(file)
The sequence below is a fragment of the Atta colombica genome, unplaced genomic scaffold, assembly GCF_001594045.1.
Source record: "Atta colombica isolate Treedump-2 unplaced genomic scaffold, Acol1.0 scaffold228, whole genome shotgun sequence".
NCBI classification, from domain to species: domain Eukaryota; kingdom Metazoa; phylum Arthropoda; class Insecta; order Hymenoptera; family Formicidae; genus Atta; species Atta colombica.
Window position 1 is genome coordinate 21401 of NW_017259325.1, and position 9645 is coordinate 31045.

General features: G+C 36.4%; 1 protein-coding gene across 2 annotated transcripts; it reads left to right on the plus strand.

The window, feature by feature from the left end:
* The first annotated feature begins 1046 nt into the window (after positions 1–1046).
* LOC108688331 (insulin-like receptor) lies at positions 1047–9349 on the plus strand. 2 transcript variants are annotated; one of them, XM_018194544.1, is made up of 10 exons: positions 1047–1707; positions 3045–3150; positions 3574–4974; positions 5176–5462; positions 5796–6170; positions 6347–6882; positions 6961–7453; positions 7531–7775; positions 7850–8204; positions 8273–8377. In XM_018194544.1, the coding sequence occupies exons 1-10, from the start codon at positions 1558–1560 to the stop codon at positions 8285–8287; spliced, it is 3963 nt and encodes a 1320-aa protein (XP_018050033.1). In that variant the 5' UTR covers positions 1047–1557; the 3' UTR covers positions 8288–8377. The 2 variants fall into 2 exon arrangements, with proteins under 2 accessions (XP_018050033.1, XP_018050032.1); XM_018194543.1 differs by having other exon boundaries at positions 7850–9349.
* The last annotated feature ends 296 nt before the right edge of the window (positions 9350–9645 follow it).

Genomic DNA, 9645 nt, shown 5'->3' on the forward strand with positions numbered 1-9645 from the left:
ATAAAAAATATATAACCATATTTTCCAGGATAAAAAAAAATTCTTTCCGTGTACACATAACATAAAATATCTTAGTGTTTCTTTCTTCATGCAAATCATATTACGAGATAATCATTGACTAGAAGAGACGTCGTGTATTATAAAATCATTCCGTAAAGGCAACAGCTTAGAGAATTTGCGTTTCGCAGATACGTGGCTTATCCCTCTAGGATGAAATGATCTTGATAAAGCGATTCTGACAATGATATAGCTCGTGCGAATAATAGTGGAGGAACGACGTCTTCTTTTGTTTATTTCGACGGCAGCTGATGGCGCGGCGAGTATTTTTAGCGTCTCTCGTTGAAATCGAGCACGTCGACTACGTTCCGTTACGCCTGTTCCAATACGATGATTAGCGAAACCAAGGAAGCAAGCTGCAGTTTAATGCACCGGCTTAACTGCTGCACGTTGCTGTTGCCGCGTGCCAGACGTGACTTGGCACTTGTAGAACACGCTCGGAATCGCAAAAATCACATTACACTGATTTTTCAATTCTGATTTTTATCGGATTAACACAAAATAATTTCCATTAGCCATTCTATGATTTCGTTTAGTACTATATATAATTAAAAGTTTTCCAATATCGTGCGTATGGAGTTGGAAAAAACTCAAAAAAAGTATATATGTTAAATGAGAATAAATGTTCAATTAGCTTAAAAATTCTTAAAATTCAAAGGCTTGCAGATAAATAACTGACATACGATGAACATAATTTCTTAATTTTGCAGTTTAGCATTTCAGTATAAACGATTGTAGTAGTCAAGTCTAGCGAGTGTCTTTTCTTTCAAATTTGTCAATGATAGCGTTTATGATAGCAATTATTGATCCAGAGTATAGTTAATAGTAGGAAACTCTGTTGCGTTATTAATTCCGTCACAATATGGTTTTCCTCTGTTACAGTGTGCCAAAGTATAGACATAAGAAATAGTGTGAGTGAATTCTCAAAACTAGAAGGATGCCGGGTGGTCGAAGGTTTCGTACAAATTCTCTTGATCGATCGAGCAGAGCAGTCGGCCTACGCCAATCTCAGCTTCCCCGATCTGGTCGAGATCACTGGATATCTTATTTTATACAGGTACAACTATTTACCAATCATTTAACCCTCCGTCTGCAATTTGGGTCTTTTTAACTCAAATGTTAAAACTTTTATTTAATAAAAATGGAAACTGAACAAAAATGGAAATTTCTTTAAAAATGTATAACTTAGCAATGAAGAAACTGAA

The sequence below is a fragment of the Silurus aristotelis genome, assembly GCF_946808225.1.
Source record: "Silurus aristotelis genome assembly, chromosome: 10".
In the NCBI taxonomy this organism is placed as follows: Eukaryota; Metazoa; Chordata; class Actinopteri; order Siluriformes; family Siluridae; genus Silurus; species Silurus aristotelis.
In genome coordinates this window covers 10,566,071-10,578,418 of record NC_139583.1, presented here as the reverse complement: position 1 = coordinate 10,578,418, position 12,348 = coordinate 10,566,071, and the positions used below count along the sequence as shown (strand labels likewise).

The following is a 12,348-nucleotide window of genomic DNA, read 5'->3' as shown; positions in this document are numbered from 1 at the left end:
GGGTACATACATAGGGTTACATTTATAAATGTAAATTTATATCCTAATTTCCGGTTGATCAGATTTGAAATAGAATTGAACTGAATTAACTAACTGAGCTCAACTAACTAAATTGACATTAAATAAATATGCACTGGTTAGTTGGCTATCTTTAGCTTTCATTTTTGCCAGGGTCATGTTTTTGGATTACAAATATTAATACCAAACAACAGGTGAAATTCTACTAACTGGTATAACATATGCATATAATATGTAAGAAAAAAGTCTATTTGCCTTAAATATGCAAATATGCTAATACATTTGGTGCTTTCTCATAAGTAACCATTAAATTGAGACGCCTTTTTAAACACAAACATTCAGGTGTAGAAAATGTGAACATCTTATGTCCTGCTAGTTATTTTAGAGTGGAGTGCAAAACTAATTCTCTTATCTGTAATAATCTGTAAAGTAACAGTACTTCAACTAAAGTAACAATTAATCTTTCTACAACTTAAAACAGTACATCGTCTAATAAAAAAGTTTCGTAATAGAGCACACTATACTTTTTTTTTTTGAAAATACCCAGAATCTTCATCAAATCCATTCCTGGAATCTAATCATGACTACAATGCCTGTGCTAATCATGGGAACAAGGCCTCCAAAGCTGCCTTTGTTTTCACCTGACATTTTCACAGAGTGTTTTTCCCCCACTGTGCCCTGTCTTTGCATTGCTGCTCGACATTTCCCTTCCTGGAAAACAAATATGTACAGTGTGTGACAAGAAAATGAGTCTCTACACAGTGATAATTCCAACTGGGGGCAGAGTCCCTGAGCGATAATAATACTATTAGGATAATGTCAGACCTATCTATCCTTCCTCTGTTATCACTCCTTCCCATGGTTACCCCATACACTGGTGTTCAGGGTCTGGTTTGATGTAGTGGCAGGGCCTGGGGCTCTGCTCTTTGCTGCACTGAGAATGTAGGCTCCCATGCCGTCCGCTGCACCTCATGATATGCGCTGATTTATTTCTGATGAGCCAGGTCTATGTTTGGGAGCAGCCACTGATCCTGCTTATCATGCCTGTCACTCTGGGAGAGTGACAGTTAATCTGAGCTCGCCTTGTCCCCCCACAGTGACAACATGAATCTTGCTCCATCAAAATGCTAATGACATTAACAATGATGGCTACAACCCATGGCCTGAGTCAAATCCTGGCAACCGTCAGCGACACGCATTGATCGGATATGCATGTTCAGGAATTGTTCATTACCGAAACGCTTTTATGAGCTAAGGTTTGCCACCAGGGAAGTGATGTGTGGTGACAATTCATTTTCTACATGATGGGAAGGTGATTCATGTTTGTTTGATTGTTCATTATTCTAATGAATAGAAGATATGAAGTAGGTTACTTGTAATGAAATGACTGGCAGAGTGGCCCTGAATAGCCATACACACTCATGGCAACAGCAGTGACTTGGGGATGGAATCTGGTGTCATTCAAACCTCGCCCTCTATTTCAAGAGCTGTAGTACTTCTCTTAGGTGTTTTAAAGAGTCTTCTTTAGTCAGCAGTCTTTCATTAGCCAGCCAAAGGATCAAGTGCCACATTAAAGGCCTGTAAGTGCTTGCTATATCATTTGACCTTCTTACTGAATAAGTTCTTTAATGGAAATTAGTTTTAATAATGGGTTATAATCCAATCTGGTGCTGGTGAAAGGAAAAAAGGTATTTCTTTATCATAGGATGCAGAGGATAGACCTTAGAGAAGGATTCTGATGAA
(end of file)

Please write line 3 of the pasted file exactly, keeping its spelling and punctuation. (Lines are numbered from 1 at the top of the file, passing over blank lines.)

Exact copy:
NCBI classification, from domain to species: domain Eukaryota; kingdom Metazoa; phylum Arthropoda; class Insecta; order Hymenoptera; family Formicidae; genus Atta; species Atta colombica.